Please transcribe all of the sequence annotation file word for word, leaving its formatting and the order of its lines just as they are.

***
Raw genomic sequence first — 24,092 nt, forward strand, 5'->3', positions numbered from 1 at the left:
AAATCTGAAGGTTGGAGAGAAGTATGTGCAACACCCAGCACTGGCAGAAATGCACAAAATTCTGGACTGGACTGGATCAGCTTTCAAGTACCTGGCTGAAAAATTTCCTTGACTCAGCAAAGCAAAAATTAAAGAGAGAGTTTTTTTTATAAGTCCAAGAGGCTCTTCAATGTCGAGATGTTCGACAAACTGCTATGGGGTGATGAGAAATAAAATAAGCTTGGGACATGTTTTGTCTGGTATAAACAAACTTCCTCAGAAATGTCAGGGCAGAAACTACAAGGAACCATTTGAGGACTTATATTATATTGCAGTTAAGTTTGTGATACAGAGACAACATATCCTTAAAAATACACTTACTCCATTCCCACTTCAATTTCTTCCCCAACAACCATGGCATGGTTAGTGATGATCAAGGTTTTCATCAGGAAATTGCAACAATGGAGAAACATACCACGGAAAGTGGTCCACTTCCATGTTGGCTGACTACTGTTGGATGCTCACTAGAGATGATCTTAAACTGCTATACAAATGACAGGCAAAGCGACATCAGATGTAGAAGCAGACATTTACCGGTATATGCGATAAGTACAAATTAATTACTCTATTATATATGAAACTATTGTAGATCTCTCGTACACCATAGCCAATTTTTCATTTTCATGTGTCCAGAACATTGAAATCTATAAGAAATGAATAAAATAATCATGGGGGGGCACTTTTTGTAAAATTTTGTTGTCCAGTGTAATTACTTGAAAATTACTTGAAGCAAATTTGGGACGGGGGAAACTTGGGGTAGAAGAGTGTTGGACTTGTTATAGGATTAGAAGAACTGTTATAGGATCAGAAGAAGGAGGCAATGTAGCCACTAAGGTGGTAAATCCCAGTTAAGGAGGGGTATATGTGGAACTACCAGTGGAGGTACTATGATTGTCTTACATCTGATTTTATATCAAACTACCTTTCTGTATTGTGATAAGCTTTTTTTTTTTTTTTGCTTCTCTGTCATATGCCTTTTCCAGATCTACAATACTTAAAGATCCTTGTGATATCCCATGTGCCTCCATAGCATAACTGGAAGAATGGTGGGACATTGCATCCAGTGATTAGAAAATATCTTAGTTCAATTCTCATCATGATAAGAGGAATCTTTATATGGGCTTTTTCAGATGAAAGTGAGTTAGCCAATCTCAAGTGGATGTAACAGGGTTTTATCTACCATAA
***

Raw genomic sequence first — 24,092 nt, forward strand, 5'->3', positions numbered from 1 at the left:
AAATCTGAAGGTTGGAGAGAAGTATGTGCAACACCCAGCACTGGCAGAAATGCACAAAATTCTGGACTGGACTGGATCAGCTTTCAAGTACCTGGCTGAAAAATTTCCTTGACTCAGCAAAGCAAAAATTAAAGAGAGAGTTTTTTTTATAAGTCCAAGAGGCTCTTCAATGTCGAGATGTTCGACAAACTGCTATGGGGTGATGAGAAATAAAATAAGCTTGGGACATGTTTTGTCTGGTATAAACAAACTTCCTCAGAAATGTCAGGGCAGAAACTACAAGGAACCATTTGAGGACTTATATTATATTGCAGTTAAGTTTGTGATACAGAGACAACATATCCTTAAAAATACACTTACTCCATTCCCACTTCAATTTCTTCCCCAACAACCATGGCATGGTTAGTGATGATCAAGGTTTTCATCAGGAAATTGCAACAATGGAGAAACATACCACGGAAAGTGGTCCACTTCCATGTTGGCTGACTACTGTTGGATGCTCACTAGAGATGATCTTAAACTGCTATACAAATGACAGGCAAAGCGACATCAGATGTAGAAGCAGACATTTACCGGTATATGCGATAAGTACAAATTAATTACTCTATTATATATGAAACTATTGTAGATCTCTCGTACACCATAGCCAATTTTTCATTTTCATGTGTCCAGAACATTGAAATCTATAAGAAATGAATAAAATAATCATGGGGGGGCACTTTTTGTAAAATTTTGTTGTCCAGTGTAATTACTTGAAAATTACTTGAAGCAAATTTGGGACGGGGGAAACTTGGGGTAGAAGAGTGTTGGACTTGTTATAGGATTAGAAGAACTGTTATAGGATCAGAAGAAGGAGGCAATGTAGCCACTAAGGTGGTAAATCCCAGTTAAGGAGGGGTATATGTGGAACTACCAGTGGAGGTACTATGATTGTCTTACATCTGATTTTATATCAAACTACCTTTCTGTATTGTGATAAGCTTTTTTTTTTTTTTTGCTTCTCTGTCATATGCCTTTTCCAGATCTACAATACTTAAAGATCCTTGTGATATCCCATGTGCCTCCATAGCATAACTGGAAGAATGGTGGGACATTGCATCCAGTGATTAGAAAATATCTTAGTTCAATTCTCATCATGATAAGAGGAATCTTTATATGGGCTTTTTCAGATGAAAGTGAGTTAGCCAATCTCAAGTGGATGTAACAGGGTTTTATCTACCATAA